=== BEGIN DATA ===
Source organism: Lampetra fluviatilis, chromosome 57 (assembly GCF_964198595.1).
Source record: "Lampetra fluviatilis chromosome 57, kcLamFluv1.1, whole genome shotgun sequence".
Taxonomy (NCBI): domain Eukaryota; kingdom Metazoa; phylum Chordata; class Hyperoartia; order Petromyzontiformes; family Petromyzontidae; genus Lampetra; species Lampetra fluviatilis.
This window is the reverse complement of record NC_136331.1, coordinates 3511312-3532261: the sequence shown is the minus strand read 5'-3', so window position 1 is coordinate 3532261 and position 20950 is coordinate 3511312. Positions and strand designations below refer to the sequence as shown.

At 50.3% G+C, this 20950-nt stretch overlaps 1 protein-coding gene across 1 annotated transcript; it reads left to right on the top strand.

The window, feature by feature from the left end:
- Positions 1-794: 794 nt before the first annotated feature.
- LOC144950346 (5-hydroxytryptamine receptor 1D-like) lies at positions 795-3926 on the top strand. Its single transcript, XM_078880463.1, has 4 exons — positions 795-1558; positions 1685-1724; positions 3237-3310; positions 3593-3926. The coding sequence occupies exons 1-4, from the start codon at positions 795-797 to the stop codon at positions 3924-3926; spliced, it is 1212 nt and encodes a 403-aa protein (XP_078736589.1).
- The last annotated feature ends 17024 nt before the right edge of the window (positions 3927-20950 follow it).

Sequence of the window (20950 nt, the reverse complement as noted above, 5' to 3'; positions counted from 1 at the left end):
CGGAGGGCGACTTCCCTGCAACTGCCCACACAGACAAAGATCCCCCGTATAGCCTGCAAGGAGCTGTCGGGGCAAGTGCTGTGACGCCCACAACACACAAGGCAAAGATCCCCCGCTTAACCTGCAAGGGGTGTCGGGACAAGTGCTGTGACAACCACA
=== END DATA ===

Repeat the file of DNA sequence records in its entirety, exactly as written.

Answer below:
Source organism: Lampetra fluviatilis, chromosome 57 (assembly GCF_964198595.1).
Source record: "Lampetra fluviatilis chromosome 57, kcLamFluv1.1, whole genome shotgun sequence".
Taxonomy (NCBI): domain Eukaryota; kingdom Metazoa; phylum Chordata; class Hyperoartia; order Petromyzontiformes; family Petromyzontidae; genus Lampetra; species Lampetra fluviatilis.
This window is the reverse complement of record NC_136331.1, coordinates 3511312-3532261: the sequence shown is the minus strand read 5'-3', so window position 1 is coordinate 3532261 and position 20950 is coordinate 3511312. Positions and strand designations below refer to the sequence as shown.

At 50.3% G+C, this 20950-nt stretch overlaps 1 protein-coding gene across 1 annotated transcript; it reads left to right on the top strand.

The window, feature by feature from the left end:
- Positions 1-794: 794 nt before the first annotated feature.
- LOC144950346 (5-hydroxytryptamine receptor 1D-like) lies at positions 795-3926 on the top strand. Its single transcript, XM_078880463.1, has 4 exons — positions 795-1558; positions 1685-1724; positions 3237-3310; positions 3593-3926. The coding sequence occupies exons 1-4, from the start codon at positions 795-797 to the stop codon at positions 3924-3926; spliced, it is 1212 nt and encodes a 403-aa protein (XP_078736589.1).
- The last annotated feature ends 17024 nt before the right edge of the window (positions 3927-20950 follow it).

Sequence of the window (20950 nt, the reverse complement as noted above, 5' to 3'; positions counted from 1 at the left end):
CGGAGGGCGACTTCCCTGCAACTGCCCACACAGACAAAGATCCCCCGTATAGCCTGCAAGGAGCTGTCGGGGCAAGTGCTGTGACGCCCACAACACACAAGGCAAAGATCCCCCGCTTAACCTGCAAGGGGTGTCGGGACAAGTGCTGTGACAACCACA